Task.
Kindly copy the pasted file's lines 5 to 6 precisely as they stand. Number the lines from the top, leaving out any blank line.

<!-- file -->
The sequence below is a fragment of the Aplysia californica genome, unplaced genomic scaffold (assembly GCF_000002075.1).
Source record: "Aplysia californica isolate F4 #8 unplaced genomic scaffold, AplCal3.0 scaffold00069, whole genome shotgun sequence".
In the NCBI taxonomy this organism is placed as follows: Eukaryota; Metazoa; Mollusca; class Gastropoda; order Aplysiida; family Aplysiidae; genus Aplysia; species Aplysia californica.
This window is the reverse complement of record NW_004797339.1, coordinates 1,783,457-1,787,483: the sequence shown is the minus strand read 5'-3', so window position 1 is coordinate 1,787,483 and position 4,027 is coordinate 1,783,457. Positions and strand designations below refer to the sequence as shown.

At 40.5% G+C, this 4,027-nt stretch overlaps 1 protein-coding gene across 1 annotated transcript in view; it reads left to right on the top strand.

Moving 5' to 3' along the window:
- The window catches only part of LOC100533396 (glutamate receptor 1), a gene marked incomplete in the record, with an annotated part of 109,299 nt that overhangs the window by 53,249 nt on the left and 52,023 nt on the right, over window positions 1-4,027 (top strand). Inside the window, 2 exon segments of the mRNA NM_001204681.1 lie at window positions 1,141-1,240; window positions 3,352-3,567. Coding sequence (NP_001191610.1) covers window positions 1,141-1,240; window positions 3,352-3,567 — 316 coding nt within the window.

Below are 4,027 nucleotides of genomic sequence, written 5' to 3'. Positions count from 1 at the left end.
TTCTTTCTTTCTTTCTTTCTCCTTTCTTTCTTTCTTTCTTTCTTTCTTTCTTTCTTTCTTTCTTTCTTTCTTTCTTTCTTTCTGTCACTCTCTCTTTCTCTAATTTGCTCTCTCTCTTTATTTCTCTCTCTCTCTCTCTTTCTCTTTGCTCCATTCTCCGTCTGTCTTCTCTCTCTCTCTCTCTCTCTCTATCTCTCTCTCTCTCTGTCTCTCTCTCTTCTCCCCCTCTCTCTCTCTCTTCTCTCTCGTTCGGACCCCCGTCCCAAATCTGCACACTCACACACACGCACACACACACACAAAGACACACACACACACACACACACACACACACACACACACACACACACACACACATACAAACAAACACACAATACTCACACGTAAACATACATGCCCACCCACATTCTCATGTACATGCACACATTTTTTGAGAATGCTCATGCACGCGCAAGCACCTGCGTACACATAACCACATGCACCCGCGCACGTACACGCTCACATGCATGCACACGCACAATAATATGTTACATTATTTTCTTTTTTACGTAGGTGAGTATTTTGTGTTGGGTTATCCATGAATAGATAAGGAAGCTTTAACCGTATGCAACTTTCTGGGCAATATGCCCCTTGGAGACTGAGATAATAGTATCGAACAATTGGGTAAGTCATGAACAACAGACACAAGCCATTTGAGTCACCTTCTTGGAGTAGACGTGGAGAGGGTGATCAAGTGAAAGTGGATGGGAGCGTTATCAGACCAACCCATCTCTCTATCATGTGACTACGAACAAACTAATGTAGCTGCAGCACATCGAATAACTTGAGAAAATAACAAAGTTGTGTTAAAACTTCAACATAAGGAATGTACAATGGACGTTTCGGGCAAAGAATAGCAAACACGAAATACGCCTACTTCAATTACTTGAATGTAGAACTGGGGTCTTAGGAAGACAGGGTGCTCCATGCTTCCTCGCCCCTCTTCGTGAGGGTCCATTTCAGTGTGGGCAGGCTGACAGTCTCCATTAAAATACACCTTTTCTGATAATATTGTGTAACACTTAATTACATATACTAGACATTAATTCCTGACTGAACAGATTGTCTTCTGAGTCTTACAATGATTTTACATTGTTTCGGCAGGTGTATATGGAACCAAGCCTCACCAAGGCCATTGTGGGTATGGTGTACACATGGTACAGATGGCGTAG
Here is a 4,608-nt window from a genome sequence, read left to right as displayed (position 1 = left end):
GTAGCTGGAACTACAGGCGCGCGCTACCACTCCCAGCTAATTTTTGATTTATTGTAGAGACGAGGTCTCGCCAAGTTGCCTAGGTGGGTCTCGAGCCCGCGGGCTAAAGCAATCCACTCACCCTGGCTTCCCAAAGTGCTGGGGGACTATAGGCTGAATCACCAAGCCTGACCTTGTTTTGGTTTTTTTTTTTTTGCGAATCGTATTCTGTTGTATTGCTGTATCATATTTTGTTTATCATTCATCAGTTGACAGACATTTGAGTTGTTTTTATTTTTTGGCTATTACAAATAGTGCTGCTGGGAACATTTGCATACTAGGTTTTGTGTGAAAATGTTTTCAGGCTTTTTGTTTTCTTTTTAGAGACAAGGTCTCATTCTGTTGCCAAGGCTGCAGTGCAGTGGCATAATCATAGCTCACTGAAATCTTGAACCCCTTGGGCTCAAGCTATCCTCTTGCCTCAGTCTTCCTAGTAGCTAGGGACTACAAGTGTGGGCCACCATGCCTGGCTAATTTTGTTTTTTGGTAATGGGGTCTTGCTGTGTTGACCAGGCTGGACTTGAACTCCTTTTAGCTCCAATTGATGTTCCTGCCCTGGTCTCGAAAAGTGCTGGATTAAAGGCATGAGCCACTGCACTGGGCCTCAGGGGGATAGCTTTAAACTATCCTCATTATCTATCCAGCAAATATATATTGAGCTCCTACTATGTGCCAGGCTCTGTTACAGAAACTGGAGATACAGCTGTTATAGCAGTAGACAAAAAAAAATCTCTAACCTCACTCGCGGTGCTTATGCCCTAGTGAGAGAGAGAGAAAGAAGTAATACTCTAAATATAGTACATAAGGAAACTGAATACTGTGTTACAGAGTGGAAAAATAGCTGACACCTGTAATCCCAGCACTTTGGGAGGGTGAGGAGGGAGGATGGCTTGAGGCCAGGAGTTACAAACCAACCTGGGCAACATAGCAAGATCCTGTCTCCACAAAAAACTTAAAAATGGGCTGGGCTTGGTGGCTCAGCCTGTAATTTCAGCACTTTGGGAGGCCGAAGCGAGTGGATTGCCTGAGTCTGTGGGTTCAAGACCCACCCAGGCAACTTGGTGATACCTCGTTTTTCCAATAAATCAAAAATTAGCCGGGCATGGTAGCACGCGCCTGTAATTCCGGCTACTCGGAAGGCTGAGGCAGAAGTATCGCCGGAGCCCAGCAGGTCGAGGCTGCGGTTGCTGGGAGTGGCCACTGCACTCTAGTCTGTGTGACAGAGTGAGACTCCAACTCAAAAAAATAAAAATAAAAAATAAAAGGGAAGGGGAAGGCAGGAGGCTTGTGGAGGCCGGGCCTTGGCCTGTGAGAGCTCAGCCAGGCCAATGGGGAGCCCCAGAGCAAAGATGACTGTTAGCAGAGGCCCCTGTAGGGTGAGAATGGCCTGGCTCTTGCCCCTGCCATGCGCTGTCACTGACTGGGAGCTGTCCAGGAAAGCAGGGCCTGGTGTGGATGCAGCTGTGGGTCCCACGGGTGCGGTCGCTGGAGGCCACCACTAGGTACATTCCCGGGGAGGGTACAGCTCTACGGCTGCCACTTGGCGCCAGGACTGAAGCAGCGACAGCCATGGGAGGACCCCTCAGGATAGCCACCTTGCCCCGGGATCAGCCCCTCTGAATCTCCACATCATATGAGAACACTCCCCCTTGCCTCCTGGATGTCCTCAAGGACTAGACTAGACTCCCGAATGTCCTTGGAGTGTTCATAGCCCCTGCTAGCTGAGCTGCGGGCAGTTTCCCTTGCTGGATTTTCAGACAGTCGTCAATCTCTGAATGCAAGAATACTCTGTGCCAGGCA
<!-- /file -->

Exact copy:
At 40.5% G+C, this 4,027-nt stretch overlaps 1 protein-coding gene across 1 annotated transcript in view; it reads left to right on the top strand.

Moving 5' to 3' along the window: